Back in 2008, Travel Research Online published its first article. Who would have thought that giving away free tools to travel agents could prove to be a viable business plan? Richard Earls had the idea, and he did prove the naysayers wrong. Now as we enter into 2016, TRO has established itself as a powerful voice in the travel industry with one of the largest reaches and most robust platforms. Nearly 4,000 articles have been published and this column, the Editorial Musings, now sits at 369. Wow. We have taken the past two weeks off to refresh ourselves, to spend time with our families and loved ones, and to reflect on where we’ve been and where we are headed. And to that I say—bring it on! 2016 will be full of experiences for the travel community.
In 2008, we were in a horrid recession and with each succeeding year we clawed our way up and are finally out of it. While there is still much uncertainty in the global marketplace, people in the US are traveling again. They are spending money. But their travel is markedly different than 2008.
While cruises and packaged vacations are still a very big part of most agencies’ offerings; today’s traveler is moving away from the packages. Women hate to come to a cocktail party and see another woman with the same dress. Today’s travelers are looking for something different. At the cocktail party, they do not want to compare notes with their neighbor on the same trip each of them took separately.
They are looking to compare notes on the experiences they had on an awesome adventure. We can all go to a resort in the Caribbean and eat, drink, swim, snorkel, to our heart’s content. And let’s be honest, Resort A is not that much different than Resort B. Cruise C is not too different than Cruise D. There will always be a place for these (well at least in the foreseeable future) but the growth is in experiences.
Couple the desire for experience along with the now re-opened wallets and purses, and the travel industry is looking pretty good for 2016. You want a bonus? Our largest competitor, the Internet, can easily compete with Resort A or Cruise D; but they are unable to compete with the experience a travel agent can provide!
We are in the enviable position of knowing what others do not. If we do not know it, we know how to find it. How often have you heard “wow, I did not even realize you could do that”? Seek out the help of your local connections for the unusual and experiential for your clients. After a trans-Atlantic flight, a private car is much better than a taxi or a train. A dinner with a local family is ten-fold as good as the “international buffet night” at Resort B. Touring an elephant nursery and actually working with newborn elephants is infinitely more awesome than “just a safari.”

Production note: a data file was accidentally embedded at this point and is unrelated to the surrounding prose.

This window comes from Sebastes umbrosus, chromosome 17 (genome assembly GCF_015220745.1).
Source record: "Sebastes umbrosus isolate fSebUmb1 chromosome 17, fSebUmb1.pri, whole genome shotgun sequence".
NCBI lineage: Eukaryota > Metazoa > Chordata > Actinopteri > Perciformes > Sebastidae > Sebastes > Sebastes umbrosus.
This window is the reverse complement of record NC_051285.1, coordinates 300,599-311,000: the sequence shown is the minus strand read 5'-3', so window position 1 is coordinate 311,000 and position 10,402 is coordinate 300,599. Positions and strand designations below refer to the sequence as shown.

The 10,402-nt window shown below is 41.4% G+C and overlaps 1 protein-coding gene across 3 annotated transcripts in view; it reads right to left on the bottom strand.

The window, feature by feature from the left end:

And it does not need to be extravagant. Are your clients teachers? Make arrangements to visit and sit in a local school—maybe have them bring some needed supplies. Maybe they can talk about how school is handled back home.
We all have visitors to our hometowns as well. I live in a “tourist town” and have been in contact with the local CVB to offer my “experiences.” If someone contacts the CVB looking for an experience, I often get a referral. It is not a lot of money, often times it is none at all; but my local knowledge is valuable to an agent in Duluth. I can find someone to take his or her client sailing. I can get them on a tour of a working lighthouse in the middle of the Chesapeake Bay. I can have a local waterman take them out crabbing and see how fresh crabs are caught. Look around your town and make yourself the expert. It may (likely will) be selfless, but that’s OK, too. We can all use a dose of good karma.
2016 is here. It is coming in like a lion and there are a lot of opportunities. According to Chinese astrology, this is the year of the monkey; I might suggest that the travel industry make it the year of the experience.